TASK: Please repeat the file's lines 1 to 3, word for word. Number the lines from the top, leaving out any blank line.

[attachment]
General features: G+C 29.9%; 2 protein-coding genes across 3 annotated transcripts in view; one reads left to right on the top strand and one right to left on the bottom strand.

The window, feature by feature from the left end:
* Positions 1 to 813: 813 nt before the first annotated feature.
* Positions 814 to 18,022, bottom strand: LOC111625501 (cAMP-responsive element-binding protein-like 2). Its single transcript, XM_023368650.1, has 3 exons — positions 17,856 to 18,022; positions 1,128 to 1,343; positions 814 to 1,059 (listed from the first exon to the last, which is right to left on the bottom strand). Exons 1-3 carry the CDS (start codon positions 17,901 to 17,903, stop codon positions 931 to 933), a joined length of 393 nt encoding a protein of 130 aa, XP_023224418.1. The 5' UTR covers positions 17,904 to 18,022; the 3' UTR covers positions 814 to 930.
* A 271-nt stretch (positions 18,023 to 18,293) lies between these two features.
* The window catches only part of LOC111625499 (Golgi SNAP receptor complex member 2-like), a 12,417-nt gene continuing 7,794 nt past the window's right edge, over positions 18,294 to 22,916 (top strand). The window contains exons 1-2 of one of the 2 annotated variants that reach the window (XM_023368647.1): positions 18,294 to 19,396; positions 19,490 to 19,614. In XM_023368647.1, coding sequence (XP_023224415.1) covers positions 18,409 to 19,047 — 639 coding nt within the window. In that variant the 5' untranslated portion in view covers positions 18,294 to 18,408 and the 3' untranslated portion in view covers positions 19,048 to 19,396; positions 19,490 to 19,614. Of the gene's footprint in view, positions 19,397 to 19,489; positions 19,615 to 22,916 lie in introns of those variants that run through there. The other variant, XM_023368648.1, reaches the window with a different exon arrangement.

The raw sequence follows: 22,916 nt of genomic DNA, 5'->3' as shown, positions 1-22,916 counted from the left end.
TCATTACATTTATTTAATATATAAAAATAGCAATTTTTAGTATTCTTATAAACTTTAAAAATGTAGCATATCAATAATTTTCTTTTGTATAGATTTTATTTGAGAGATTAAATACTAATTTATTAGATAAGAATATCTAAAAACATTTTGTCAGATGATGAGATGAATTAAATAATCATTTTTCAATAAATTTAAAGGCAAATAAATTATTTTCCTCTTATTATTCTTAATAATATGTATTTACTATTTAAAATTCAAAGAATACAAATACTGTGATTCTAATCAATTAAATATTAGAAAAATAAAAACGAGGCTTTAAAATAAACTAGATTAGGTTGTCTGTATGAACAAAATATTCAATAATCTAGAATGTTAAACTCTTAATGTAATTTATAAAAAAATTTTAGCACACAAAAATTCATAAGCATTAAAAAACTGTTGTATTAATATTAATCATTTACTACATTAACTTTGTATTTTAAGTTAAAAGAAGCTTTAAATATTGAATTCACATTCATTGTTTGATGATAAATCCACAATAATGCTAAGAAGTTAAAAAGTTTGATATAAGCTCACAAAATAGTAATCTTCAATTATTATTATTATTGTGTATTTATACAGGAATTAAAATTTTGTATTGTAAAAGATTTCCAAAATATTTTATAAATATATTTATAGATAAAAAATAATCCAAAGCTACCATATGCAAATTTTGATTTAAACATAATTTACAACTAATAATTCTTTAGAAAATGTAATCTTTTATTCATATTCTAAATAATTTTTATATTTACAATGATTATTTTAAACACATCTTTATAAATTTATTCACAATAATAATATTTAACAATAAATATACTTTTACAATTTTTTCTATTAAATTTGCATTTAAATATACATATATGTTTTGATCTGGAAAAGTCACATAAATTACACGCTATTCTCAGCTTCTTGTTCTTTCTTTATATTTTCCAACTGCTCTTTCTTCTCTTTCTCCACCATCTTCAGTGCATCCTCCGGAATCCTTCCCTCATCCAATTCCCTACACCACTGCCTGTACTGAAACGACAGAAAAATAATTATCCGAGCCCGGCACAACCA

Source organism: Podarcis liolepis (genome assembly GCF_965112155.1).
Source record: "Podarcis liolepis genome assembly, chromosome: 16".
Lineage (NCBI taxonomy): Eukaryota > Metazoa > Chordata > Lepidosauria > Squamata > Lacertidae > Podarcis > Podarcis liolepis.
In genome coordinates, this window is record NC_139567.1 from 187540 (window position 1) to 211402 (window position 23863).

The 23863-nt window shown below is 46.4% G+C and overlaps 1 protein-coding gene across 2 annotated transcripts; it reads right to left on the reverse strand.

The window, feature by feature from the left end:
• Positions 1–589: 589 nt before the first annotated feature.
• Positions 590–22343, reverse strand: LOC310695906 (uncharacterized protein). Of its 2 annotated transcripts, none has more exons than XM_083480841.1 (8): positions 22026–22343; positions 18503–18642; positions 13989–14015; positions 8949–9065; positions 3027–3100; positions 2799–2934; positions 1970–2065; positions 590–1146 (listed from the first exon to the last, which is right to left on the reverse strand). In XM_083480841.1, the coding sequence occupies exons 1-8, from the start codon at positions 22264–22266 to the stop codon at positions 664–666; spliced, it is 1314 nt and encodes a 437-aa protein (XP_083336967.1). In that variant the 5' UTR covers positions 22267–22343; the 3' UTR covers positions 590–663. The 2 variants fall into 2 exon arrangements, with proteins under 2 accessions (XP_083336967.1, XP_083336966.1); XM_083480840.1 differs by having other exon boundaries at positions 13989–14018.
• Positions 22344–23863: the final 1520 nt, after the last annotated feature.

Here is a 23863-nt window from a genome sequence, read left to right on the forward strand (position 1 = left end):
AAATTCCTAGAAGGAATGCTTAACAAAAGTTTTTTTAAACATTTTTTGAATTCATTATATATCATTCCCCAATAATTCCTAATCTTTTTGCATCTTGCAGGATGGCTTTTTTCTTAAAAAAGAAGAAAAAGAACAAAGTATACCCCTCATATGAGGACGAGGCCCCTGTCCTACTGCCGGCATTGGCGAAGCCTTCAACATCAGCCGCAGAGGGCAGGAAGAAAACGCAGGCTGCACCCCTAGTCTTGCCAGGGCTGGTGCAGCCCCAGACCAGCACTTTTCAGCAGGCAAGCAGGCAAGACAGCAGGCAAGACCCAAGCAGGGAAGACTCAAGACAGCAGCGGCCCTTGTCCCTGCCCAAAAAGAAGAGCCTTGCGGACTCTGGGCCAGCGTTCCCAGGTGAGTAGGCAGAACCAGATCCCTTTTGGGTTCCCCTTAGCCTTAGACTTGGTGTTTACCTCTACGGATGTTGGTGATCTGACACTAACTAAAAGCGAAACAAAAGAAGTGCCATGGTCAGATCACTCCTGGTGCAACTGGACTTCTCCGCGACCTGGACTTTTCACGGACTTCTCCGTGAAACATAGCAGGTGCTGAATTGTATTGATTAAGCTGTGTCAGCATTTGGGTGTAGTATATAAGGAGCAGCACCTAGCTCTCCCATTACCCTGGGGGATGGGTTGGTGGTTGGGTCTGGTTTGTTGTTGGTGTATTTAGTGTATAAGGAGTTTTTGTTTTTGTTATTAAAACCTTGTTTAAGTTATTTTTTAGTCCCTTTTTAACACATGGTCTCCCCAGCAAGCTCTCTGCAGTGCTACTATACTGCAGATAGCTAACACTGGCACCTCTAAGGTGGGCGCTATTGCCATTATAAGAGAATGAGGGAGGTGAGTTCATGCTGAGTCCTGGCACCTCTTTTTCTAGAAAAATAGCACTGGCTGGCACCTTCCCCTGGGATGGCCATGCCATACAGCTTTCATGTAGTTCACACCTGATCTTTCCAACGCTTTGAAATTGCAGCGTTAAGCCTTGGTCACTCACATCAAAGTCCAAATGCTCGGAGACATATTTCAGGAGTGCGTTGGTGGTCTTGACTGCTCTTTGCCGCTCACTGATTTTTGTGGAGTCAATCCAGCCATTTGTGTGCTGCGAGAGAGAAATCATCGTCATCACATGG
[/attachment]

General features: G+C 29.9%; 2 protein-coding genes across 3 annotated transcripts in view; one reads left to right on the top strand and one right to left on the bottom strand.

The window, feature by feature from the left end:
* Positions 1 to 813: 813 nt before the first annotated feature.